A reminder of impermanence. The worry comes, and if you breathe through it, it passes. It might take awhile, but it does pass eventually.
I’m in decent shape. I work out. I do yoga. I can sit cross legged. I wasn’t overly worried about sitting for long periods of time. So when the pain in my upper and middle back set in, I was a little surprised and dismayed. I’ve experienced this before but had forgotten how truly painful it could be.
Another distraction for my mind. Instead of allowing me to focus on my breath and be in the present, my mind immediately jumped to finding a solution.
The first strategy was to simply shift and move my body to release some of the back tension, but that didn’t alleviate the pain. I also had the two sitting options with I would switch between – cross legged and sitting with my legs tucked underneath me on the meditation bench.
I noticed many students had backjacks which are meditation seats for floor sitting with a back rest. I knew that leaning up against something would definitely help ease the pain. But I didn’t see them stacked anywhere and I couldn’t talk to the others to ask where they got them from. I assumed the teacher had them locked up somewhere. At the break I went to the teacher, expand the pain and asked if I could get a backjack.
“I could put a chair out for you,” she said “But if you use a support you will never really know if you are moving through the pain or it is the backjack that releases it.”
Right. The point is to sit with the pain and see it come and go. Not to simply remove it. Okay. Back to my spot I go.
On Day 5, during a sitting of strong determination, the pain was so intense I broke into a wicked sweat and thought I was going to either pass out or throw up. If either of those things happened I hoped someone would come to help me.
I had to move slightly to remove my wrap and sweater, but otherwise I sat through it for the whole hour. There were tears, worry, fear, praying for it to be over, imagining myself getting up and running from the room – the whole gamut of emotions. But I did it.
Again I went to the teacher after the sitting and explained what just happened. “You were very brave to sit through it,” she said.
Bravery. Interesting. Is that what we’re here to develop? Brave is my word for 2018 and I guess I know why.
My initial excitement about eating differently for 10 days wore off pretty quickly. So. Many. Carbs. Toast and oatmeal for breakfast. Rice and starchy vegetables for lunch and then fruit for supper. I was definitely missing my protein.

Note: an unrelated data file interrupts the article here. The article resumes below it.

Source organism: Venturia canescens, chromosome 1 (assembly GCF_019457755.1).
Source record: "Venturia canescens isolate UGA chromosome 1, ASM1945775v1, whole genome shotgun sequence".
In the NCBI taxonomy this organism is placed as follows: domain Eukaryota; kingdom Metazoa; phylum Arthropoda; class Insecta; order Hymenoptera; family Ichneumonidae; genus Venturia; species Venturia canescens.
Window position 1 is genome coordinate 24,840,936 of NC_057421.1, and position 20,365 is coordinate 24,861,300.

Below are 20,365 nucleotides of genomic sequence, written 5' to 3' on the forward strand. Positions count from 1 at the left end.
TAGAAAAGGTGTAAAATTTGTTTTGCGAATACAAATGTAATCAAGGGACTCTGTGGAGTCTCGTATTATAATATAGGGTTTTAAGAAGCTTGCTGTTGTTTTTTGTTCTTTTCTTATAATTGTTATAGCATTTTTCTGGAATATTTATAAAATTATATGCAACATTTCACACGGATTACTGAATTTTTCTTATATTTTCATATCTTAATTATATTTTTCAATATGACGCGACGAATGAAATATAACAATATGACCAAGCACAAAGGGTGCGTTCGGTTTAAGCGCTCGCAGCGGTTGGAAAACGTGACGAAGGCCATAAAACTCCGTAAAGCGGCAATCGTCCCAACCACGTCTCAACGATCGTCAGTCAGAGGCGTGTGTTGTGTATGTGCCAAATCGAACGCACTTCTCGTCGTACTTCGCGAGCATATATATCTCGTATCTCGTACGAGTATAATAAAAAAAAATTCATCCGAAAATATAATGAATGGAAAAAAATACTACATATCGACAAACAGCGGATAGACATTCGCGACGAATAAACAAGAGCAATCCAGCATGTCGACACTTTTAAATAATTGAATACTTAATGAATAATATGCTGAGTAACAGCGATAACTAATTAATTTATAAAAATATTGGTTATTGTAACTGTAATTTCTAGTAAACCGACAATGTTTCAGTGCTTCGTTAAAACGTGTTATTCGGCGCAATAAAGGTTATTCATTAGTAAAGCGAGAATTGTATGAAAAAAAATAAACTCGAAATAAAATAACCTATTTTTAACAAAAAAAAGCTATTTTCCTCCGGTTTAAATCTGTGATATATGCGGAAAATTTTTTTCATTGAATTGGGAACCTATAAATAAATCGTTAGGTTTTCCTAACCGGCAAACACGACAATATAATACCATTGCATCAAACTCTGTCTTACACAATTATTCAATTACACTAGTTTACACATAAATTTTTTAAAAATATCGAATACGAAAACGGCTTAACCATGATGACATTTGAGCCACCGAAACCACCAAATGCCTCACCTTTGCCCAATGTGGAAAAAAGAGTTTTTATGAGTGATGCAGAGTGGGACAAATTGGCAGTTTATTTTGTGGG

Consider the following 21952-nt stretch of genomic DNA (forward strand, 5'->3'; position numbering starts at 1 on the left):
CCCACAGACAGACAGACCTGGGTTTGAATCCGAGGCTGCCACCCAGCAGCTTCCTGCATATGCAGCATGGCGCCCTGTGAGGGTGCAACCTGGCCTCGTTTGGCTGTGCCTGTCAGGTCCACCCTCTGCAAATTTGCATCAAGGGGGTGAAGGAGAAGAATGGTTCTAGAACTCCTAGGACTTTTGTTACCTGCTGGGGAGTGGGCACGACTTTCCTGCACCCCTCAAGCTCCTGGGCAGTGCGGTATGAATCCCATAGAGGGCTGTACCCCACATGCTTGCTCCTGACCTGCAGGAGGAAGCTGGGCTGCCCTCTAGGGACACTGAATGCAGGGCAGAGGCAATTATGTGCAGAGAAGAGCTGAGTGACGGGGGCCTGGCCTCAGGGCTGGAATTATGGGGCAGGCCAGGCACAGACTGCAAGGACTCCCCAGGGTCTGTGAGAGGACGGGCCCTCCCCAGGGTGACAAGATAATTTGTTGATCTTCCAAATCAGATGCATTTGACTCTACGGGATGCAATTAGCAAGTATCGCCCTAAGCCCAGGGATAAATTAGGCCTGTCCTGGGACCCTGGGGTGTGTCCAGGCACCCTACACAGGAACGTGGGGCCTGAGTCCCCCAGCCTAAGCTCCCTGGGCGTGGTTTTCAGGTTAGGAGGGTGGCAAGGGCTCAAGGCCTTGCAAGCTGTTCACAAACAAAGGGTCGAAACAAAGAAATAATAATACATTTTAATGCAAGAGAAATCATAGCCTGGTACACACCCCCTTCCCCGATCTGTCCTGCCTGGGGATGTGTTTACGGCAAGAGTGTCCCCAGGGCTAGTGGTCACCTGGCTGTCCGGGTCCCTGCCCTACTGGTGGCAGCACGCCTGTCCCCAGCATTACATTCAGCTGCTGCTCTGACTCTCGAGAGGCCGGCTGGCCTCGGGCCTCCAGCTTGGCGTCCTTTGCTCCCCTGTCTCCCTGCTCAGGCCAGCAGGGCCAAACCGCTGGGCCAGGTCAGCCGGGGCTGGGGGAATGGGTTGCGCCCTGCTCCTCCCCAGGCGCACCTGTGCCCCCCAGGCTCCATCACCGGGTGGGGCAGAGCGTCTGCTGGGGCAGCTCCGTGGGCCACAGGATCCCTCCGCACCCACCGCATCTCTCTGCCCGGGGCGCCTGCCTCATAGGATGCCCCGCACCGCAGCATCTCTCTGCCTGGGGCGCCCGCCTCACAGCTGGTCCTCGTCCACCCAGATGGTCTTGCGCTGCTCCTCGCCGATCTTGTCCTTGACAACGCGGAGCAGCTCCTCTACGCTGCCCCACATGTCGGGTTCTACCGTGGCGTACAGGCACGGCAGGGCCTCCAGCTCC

It was okay for the first few days but after 10 days of the same breakfast, same salad at lunch and those same freaking apples, oranges and bananas for supper, I was done.
Food for most of us food provides pleasure, enjoyment, comfort, reward, something to look forward to. Well all of those aspects of food are gone here. Because all of these emotions we connect with food are created by our minds. So when you take food down to the basics and provide the body what it needs, the mind goes crazy. It becomes very evident how attached the mind is to craving food and using it in ways it was never intended for.
I started craving food. I had a list of the top things I was going to enjoy after the course. I would fantasize about how good it would all taste. Coffee. A big juicy burger. An egg – a simple wholesome egg. A glass of wine.
And then they played a few tricks on us. One day there were cookies at lunch. Another day there was a big pot of hot ginger tea during supper. And then randomly another day there were brownies! But these treats were’t consistent. And they really messed with my mind.
During meditation I’d start to wonder and imagine what treat would be at lunch or dinner that day. “Maybe this would be the day they’d alleviate our suffering just a little.” I’d look forward to it and cling to any little bit of comfort, reward or pleasure I might get that day. And then I’d be so devastated when there was nothing there. No treat. Just the regular old fare.
Dealing with disappointment eh? I’m staring to see how this whole experience is a metaphor for life.
The room mate
My sweet roommate was sick. She told me on day 0 when we first met that she hadn’t been feeling well and had tried all the preventions and precautions in the days leading up to the course, but felt her cold was inevitable. I was at the tail end of a sinus infection and taking medication. I did not want to get sick again.